On 30 May 2007 the British Academics’ Union (University and College Union) passed a motion at its annual congress urging lecturers to “consider the moral implications of existing and proposed links with Israeli academic institutions.” Under the terms of the motion the union must now circulate calls for a boycott of Israeli universities to all of its branches for discussion. If adopted, the boycott initiative could see academics no longer writing for journals published by Israeli universities and refusing travel to Israel for conferences.
As member of the UCU, I regret that some of my colleagues have decided to pass this disgraceful motion, and I will do my best to oppose it. I can also preannounce that in case the motion reaches the approval of the majority of the UCU, I shall resign from the union. I will explain below my decision as well as what I think the UCU can do to improve the intellectual life of our Palestinian and Israeli colleagues who find themselves trapped in one of the most painful conflicts.
First of all, I do not believe in boycotts in general. It is my contention that boycotts of all kinds are often led by irrationality, are the result of hysteria rather than planning, miss a real political target, and last but not least, tend to be propagandistic by nature. My convictions on boycotts alone would have been enough to let me reject the UCU ‘Academic Boycott of Israel’. Yet this is not a ‘normal’ boycott, such as avoiding the purchase of certain brands of merchandise. This is an ‘academic’ generalised boycott of the academics working in a particular state. We are not even speaking here of the boycott of a particular Israeli university, (something which in any case I would reject), but the Israeli academe.
Some colleagues approached me and argued that I am right to oppose the boycott because it is shamefully ‘anti-Semitic’, wishing actually to say that it is anti-Jewish (Palestinians are Semitic too). I had to remind them that there are all kinds of westerners, as well as all kinds of Arabs, Christians, Muslims, Jews, and atheists, working (and visiting) Israeli Universities – all of them with different opinions, ideas and political creeds as far as the conflict. So the anti-Semitic argument is not less propagandistic that the boycott itself.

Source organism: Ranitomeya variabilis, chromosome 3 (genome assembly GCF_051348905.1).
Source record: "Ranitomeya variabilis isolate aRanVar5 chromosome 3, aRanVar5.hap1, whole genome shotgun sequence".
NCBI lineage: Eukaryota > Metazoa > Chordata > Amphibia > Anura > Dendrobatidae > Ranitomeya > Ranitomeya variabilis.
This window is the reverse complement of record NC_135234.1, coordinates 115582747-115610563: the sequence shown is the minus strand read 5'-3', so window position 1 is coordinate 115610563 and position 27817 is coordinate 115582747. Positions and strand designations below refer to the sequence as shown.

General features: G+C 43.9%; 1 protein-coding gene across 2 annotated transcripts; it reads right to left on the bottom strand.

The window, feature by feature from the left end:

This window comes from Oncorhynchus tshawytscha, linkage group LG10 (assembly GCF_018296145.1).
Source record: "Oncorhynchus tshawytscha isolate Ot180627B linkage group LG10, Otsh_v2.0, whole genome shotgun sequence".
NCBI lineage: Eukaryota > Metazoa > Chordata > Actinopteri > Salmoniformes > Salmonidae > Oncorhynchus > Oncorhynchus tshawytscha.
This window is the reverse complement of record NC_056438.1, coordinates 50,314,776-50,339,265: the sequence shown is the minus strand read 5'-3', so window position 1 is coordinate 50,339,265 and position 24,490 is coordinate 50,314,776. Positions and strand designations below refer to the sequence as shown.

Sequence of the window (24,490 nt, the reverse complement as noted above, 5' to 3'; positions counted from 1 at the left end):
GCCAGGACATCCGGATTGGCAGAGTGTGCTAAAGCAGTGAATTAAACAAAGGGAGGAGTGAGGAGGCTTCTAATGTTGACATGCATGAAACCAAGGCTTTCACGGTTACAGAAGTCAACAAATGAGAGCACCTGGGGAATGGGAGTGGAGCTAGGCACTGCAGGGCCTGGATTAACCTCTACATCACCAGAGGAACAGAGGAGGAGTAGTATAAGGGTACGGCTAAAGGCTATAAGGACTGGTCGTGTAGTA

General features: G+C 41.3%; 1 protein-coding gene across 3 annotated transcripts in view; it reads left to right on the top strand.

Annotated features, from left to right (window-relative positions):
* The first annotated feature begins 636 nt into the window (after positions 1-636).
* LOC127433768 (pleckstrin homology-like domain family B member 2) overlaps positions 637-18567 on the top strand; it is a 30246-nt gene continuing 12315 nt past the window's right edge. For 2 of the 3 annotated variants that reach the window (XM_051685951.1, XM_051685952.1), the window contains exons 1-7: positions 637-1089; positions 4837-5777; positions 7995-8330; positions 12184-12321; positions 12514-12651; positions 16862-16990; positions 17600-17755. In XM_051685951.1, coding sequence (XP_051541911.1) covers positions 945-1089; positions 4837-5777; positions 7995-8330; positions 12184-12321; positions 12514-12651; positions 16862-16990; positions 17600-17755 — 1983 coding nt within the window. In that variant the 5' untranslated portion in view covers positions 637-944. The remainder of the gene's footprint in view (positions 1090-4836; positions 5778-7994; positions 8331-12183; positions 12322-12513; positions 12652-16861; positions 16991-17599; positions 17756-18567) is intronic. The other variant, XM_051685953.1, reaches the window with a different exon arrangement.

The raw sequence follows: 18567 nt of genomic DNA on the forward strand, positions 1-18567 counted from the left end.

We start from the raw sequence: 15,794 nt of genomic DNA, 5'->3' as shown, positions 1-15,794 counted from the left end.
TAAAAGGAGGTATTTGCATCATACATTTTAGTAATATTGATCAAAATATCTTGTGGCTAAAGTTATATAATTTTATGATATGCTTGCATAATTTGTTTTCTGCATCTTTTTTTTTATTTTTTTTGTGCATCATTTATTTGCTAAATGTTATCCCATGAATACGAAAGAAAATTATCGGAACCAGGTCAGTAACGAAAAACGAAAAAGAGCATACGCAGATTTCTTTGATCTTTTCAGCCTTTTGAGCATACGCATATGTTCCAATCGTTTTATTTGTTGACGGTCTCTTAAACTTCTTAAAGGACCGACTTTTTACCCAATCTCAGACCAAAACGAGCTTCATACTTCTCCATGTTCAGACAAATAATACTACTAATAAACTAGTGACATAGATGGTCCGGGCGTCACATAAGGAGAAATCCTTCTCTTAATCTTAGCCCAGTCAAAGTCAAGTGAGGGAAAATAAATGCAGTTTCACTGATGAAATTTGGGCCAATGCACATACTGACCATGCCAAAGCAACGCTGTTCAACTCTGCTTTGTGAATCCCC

Indeed, let me say this clearly, Israeli governments have committed atrocities, abused UN resolutions, and sometimes oppressed Palestinians, Israeli Arabs and Jews who have criticized, opposed or rejected official attitudes towards the Middle East conflicts. Often we are reminded that Israel is the only democracy in the Middle East, but, as one of my Jewish friends used to say, surely it is one of the most imperfect among the ones existing in the world as some of its most controversial laws and inhuman military operations demonstrate. At the same time, we have to recognise that even in Palestine academics have been persecuted not just by the Israeli authorities, but also by Palestinian paramilitary organizations and religious fanatics. I was wondering whether the UCU is organising an embargo against them too?
The Israeli governments and its politicians and their actions are not representative of the Israeli academe. Actually the majority of Israeli scholars are highly critical of their own governments and their aggressive military approach to the Palestinian-Israeli conflict. Some of these scholars have also suffered from restriction of their intellectual freedoms by their own universities because of their political creeds. So why boycott the most progressive side of the Israeli intellectual arena? Many Israeli academics have long been active in, or have even run, local NGOs such as Gush Shalom, B’Tselem, Yesh Gvul, the Committee to Stop Demolition of Houses in Palestine, the Committee to Stop Torture, and Courage to Resist. Their political activities have brought some commentators and politicians to challenge academics’ freedom, as noted in a recent Jerusalem Post article. Is the UCU motion jeopardising even further the freedom and independence of these Israeli colleagues? Is this the moral task of a union?
Leaving aside the above political argument, I reject the proposed boycott as an academic who is engaged in dialogue, debate and intellectual challenges. I can strongly disagree with other academics’ ideas, findings, and opinions, but I will never boycott their right to present, discuss, and explain them. As the founding editor of a new journal, Contemporary Islam: Dynamics of Muslim Life, I see the boycott as the antinomy of our own mission as academics. We, as scholars, should wish to increase debate and dialogue, criticism and research; we, as scholars, should wish to facilitate cooperation and exchange through mutual respect. These are important elements for the advancement of humanity and also for achieving peace. It is through dialogue, and not censorship dressed as a boycott, that the Middle East can find a stable peace. Academics, both Palestinian and Israeli should be involved more in our research, help to overcome the terrible social and political effects that the war, occupation and today civil war have on their capacity of engaging in the scholarly debate. This is what the UCU should have proposed; this is the motion that I would have wished to read. A motion that goes beyond nations, creeds and skin colours inviting scholars to engage in a serious discussion of what we can do to resolve the everyday tragedy of the people of the Middle East. We should descend from the Ivory Tower to engage with reality (whatever it is and how ugly it might be) instead of just boarding up the doors of knowledge and denying entry.
Yet, I agree with those UCU members suggesting that we need a boycott. There is surely a boycott which we need to implement. A boycott on stupidity and childish behaviour of those academics whom, instead of engaging in serious research, prefer to play international politics.